If Lawrence sometimes strikes you as a town full of fresh faces, you wouldn't be far wrong, according to a new U.S. Census Bureau report.
The findings show Lawrence ranked third in the nation for the percentage of its population made up of newcomers. According to the bureau, 39.8 percent of those living in Lawrence in 2000 had not lived in the city five years earlier.
Not surprisingly, eight of the nation's top 10 cities for percentage of recent arrivals were college or military towns. But Lawrence ranked high even among those types of communities.
Jacksonville, N.C., home of the Marines' Camp Lejeune, was first on the list; 45.8 of its population had come from elsewhere. The Bryan-College Station area, home to Texas A&M; University, was second with 44.8 percent of its population from elsewhere. Lawrence was third.
"In general, this ranking highlights one of the basic facts about geographical mobility," the bureau said in its report. "Young adults, particularly those in college or the military, are the most mobile segment of the population."
But there may be other factors at work in Lawrence's ranking. The city has been growing fast in the past decade, attracting many older newcomers who don't attend college but like the college-town amenities and proximity to jobs in Kansas City and Topeka.
Back in the early 1960s, Bob Nunley knew only one couple who lived in Lawrence and commuted to jobs in Topeka and Kansas City.
"Now, I keep running across people like that every day, who work one in Kansas City and one in Topeka," said Nunley, a retired Kansas University geography professor. "Of course, we're ideally set up for that."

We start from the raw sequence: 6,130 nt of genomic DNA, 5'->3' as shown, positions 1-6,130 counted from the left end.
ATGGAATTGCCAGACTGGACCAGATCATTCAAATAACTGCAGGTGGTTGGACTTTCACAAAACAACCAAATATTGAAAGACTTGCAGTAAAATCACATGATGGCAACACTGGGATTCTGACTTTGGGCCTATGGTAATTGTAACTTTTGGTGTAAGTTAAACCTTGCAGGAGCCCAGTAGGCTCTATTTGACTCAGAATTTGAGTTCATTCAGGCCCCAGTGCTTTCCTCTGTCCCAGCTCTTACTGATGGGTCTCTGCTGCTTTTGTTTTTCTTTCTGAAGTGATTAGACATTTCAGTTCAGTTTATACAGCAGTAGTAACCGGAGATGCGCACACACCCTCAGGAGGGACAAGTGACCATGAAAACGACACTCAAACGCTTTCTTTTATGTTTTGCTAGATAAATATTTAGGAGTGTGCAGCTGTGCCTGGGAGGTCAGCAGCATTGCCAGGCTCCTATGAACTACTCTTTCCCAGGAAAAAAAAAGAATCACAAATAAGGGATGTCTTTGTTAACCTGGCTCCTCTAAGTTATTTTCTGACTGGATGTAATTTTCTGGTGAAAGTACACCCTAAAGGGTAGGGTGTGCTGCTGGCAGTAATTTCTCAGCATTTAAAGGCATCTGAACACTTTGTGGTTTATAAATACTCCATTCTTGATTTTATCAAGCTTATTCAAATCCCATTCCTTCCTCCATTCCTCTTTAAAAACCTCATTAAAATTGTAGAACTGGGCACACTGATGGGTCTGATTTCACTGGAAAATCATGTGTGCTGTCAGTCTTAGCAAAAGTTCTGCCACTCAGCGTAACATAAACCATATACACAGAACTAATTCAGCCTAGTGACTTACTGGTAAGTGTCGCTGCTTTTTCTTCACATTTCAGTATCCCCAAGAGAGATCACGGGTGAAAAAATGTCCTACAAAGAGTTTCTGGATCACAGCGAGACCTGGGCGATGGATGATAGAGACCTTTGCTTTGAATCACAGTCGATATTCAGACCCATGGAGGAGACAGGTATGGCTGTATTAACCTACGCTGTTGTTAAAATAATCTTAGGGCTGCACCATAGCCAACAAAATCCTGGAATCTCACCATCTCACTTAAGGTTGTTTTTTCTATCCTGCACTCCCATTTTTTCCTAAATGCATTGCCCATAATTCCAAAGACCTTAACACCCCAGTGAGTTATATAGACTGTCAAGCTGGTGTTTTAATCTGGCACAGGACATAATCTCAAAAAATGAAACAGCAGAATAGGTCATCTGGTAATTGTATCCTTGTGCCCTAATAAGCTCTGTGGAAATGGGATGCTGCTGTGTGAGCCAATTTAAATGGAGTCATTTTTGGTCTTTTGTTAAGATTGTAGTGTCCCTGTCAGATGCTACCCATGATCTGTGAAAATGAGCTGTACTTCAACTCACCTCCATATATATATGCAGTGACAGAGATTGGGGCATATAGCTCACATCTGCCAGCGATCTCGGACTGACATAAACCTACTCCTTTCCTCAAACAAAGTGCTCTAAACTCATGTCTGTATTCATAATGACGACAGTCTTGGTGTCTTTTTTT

Nunley, who spent his career studying why people live where they do, had this idea about what makes Lawrence a magnet for outsiders: The cultural resources make the city attractive to retirees, he said.
"KU provides us, let's face it, with one of the richest set of cultural resources anywhere," Nunley said. "You can go to Swarthout Recital Hall and hear music almost every night for almost no cost. And of course we have all the sports teams and all the other stuff."
Within the past three years, the community's appeal to retirees has been touted in Kiplinger's Personal Finance magazine, a special Reader's Digest publication, AAA's national Home & Away magazine and Joseph Lubow's book, "Choose a College Town for Retirement."
"Certainly, our university plays a big role in that," Mayor David Dunfield said of the Census rankings. "But it confirms what a lot of us have been saying all along: Lawrence is a place people choose to live because of its quality."
"Let's face it," he said. "University towns are awfully nice places to live."
|Lawrence ranks third in a U.S. Census Bureau study of shifting populations. Between 1995 and 2000, college and military towns had the most people (age 5 and older) move into their area from outside.